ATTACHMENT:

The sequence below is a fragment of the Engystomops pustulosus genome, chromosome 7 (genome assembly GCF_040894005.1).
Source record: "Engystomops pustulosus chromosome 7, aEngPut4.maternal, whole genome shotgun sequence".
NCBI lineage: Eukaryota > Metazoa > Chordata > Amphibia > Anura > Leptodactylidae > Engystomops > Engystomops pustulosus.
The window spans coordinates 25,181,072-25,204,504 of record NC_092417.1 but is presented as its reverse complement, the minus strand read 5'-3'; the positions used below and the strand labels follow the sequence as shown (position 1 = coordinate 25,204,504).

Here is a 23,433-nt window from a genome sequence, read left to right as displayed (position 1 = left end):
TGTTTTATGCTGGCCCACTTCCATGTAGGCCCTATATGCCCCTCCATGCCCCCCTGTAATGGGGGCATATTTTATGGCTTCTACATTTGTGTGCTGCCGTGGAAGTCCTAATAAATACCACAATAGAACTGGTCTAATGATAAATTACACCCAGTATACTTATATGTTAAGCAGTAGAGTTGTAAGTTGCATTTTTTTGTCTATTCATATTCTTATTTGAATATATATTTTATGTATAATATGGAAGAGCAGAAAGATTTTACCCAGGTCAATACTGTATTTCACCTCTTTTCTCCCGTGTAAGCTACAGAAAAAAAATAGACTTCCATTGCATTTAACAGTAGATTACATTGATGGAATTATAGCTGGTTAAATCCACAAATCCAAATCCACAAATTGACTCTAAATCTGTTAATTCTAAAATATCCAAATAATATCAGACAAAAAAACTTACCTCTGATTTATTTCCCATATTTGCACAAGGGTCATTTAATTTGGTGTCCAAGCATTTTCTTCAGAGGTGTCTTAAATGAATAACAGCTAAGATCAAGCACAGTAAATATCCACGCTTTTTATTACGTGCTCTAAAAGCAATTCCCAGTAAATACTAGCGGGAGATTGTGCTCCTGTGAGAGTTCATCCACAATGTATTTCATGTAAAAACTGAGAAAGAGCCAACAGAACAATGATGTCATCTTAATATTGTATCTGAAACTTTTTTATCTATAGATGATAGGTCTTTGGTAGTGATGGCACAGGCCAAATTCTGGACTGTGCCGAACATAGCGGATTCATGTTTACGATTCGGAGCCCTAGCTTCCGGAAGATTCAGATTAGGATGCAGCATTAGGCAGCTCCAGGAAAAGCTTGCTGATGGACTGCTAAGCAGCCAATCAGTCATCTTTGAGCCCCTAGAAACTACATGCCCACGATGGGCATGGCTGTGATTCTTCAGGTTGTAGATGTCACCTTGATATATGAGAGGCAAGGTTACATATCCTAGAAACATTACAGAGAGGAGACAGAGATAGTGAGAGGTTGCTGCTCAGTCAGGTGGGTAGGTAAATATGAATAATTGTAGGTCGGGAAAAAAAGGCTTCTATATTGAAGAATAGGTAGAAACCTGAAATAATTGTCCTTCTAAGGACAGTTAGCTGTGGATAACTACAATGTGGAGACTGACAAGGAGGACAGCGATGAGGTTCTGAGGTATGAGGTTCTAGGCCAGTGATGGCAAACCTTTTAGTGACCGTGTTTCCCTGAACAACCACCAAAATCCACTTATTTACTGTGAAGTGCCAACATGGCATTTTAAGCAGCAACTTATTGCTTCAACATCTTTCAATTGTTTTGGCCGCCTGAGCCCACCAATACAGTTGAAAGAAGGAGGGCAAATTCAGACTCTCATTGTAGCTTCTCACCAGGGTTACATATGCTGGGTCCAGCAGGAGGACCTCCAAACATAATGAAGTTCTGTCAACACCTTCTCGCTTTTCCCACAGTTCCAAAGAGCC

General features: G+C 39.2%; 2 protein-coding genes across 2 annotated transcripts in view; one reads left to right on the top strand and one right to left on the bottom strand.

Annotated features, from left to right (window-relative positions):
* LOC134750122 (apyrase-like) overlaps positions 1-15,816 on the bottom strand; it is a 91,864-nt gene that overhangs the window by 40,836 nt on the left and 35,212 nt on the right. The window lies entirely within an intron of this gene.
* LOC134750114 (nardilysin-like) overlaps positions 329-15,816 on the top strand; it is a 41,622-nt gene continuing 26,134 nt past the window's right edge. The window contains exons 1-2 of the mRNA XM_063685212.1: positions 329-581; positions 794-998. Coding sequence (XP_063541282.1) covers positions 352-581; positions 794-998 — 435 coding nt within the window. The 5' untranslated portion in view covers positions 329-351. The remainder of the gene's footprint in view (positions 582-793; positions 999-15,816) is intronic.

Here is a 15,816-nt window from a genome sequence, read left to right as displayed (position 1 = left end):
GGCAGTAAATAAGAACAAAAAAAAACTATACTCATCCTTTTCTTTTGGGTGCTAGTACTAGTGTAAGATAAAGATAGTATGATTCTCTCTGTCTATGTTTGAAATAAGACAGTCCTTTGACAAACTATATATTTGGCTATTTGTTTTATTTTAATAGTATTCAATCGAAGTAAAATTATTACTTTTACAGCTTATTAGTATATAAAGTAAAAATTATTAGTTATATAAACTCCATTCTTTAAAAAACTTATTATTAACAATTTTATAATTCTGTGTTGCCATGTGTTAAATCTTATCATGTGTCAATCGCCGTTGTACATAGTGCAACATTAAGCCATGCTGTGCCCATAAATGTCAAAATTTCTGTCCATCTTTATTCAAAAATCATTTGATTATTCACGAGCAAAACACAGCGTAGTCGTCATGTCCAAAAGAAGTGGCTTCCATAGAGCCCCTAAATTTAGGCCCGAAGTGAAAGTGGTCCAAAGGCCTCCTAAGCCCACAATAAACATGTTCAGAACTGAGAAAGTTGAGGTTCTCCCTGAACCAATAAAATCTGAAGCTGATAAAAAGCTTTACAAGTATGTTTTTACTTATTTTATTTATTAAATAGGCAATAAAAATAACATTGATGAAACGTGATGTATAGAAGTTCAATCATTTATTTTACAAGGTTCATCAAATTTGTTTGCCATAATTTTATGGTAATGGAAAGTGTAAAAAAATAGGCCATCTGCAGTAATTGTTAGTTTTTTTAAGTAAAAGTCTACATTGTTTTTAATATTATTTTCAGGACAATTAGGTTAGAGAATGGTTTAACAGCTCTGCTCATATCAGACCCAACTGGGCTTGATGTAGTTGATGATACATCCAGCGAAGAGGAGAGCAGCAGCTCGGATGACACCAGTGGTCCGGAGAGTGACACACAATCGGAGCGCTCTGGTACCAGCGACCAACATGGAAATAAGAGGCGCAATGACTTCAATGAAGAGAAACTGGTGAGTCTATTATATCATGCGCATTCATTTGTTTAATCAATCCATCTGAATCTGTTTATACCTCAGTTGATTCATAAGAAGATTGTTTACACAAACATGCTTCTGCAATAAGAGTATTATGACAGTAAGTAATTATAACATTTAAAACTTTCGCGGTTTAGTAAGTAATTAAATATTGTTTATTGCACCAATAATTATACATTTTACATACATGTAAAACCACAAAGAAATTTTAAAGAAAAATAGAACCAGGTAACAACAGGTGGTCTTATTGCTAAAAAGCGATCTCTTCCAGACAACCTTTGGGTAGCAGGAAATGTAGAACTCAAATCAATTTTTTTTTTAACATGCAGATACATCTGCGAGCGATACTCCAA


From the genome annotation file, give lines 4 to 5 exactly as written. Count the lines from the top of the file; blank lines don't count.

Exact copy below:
The window spans coordinates 25,181,072-25,204,504 of record NC_092417.1 but is presented as its reverse complement, the minus strand read 5'-3'; the positions used below and the strand labels follow the sequence as shown (position 1 = coordinate 25,204,504).

Here is a 23,433-nt window from a genome sequence, read left to right as displayed (position 1 = left end):